By citizenship

A more specific widespread usage of "Palestinian" sometimes heard is to refer to native residents of historic Palestine.

By ethnic origin

Referring to the Arab subculture of the southern Levant

The word "Palestinian" is occasionally used by ethnographers and linguists to denote the specific Arab subculture of the southern Levant; in that sense, it includes not only the Arabs of British Mandate Palestine, but also those inhabitants of Jordan who are originally from Palestine and the Druze, while excluding both Bedouin (who culturally and linguistically group with Arabia) and ethnic minorities such as the Dom and Samaritans. However, some of this definition is not accepted. The Samaritans of the West Bank are usually referred to as Palestinian.[10]

Referring to Jews in an ethnic rather than religious sense

The term "Palestinian" used to refer to Jews in Europe who were regarded as an alien presence. For example, Immanuel Kant referred to European Jews as "the Palestinians living among us."[11]

See also

References

  1. The Bar-Kokhba Revolt (132-135 C.E.) by Shira Schoenberg, The Jewish Virtual Library
  2. 'The Bar Kokhba War Reconsidered' By Peter Schäfer, ISBN 3161480767
  3. 'The Name “Palestine”, The Jewish Virtual Library
  4. Bernard Lewis (1999). Semites and Anti-Semites, An Inquiry into Conflict and Prejudice. W.W. Norton and Company. pp. 169. ISBN 0-393-31839-7.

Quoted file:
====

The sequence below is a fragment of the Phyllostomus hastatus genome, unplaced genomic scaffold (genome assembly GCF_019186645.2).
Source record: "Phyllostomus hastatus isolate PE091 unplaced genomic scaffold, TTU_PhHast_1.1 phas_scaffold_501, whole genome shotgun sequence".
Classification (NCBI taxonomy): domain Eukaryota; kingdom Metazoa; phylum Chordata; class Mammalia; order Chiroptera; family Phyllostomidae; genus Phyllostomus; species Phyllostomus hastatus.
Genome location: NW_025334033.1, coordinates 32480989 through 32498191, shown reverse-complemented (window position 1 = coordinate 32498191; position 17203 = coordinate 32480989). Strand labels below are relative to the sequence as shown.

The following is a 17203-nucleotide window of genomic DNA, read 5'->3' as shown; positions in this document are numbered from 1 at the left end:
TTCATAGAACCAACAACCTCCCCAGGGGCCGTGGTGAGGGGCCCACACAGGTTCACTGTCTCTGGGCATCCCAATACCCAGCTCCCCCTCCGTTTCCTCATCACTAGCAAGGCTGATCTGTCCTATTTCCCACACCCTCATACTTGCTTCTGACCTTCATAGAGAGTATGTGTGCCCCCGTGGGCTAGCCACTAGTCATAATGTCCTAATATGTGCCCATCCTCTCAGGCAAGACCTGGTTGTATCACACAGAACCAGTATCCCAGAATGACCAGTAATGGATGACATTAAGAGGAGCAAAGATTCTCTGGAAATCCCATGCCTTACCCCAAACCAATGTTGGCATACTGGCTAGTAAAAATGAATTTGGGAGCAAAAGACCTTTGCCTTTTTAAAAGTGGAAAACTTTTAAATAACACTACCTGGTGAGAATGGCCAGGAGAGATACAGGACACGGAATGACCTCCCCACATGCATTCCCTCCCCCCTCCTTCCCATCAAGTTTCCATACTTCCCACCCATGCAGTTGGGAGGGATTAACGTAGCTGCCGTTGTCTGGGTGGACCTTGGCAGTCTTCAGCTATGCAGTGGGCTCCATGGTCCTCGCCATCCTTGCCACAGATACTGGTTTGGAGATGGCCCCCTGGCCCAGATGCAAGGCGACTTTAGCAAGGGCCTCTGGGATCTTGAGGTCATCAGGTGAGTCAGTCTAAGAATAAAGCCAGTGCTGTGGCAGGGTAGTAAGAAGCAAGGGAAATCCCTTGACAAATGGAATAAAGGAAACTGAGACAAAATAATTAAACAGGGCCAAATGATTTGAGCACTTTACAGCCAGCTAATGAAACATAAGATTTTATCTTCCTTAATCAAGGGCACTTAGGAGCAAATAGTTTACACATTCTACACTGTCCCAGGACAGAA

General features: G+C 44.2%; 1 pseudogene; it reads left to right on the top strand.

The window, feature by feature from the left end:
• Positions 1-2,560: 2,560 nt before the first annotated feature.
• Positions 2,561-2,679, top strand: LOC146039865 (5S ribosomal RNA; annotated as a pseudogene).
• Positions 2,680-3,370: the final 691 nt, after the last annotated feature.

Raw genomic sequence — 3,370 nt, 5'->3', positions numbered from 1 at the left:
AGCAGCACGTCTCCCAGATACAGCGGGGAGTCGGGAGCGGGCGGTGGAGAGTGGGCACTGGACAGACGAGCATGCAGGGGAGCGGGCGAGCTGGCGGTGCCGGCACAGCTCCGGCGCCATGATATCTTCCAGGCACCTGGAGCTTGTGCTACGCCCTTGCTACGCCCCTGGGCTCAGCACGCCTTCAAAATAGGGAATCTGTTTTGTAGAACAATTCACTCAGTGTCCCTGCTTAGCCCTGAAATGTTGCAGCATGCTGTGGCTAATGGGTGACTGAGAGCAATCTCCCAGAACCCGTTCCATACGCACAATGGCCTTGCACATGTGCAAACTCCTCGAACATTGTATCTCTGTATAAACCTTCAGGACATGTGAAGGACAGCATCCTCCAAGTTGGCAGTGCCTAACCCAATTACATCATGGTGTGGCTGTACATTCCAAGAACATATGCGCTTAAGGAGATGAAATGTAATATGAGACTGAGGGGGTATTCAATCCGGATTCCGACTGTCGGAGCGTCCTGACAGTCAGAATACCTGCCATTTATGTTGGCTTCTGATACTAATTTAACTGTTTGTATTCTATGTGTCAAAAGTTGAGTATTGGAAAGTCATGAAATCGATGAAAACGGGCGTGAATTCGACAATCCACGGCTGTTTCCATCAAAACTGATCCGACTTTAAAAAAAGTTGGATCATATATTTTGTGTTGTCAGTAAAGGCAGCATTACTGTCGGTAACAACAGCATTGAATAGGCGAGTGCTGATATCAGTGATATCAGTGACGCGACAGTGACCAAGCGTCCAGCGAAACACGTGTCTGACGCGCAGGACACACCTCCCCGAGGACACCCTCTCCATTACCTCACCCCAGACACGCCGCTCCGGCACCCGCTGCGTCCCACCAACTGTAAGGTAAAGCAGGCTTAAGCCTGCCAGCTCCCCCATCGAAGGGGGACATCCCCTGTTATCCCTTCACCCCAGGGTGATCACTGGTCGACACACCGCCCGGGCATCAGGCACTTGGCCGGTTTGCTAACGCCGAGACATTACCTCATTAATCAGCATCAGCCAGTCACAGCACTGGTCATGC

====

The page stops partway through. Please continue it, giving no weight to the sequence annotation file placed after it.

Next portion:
5. "Palestinim, Am Behivatsrut," by Kimmerling, Baruch, and Joel S. Migdal - Keter Publishing, ISBN 965-07-0797-2
  6. Kamal Suleiman Salibi (1993). The Modern History of Jordan. I.B.Tauris. pp. 17–18. ISBN 1860643310. 
  7. Government of the United Kingdom (December 31, 1930). REPORT by His Majesty's Government in the United Kingdom of Great Britain and Northern Ireland to the Council of the League of Nations on the Administration of PALESTINE AND TRANS-JORDAN FOR THE YEAR 1930. League of Nations. http://domino.un.org/UNISPAL.NSF/a47250072a3dd7950525672400783bde/c2feff7b90a24815052565e6004e5630!OpenDocument. Retrieved 2007-05-29. 
  8. Eric Suy, Karel Wellens (1998). International Law: Theory and Practice : Essays in Honour of Eric Suy. Martinus Nijhoff. p. 378. ISBN 9041105824. http://books.google.ca/books?id=Nv6CuZ-AcoYC&pg=PA377&dq=palestinian+right+of+return+subject:%22law%22&lr=&as_brr=0&sig=o85m0WKxoB4R4btNjzu1JAvJknw#PPA377,M1. 
  9. Definition of Palestinian (Jewish Virtual Library)
  10. Amid conflict, Samaritans keep unique identity by Dana Rosenblatt (CNN)
  11. Kant, Immanuel (1974): Anthropology from a Pragmatic Point of View. Translated by Mary J. Gregor. The Hague: Martinus Nijhoff, cited in Chad Alan Goldberg, Politicide Revisited. University of Wisconsin-Madison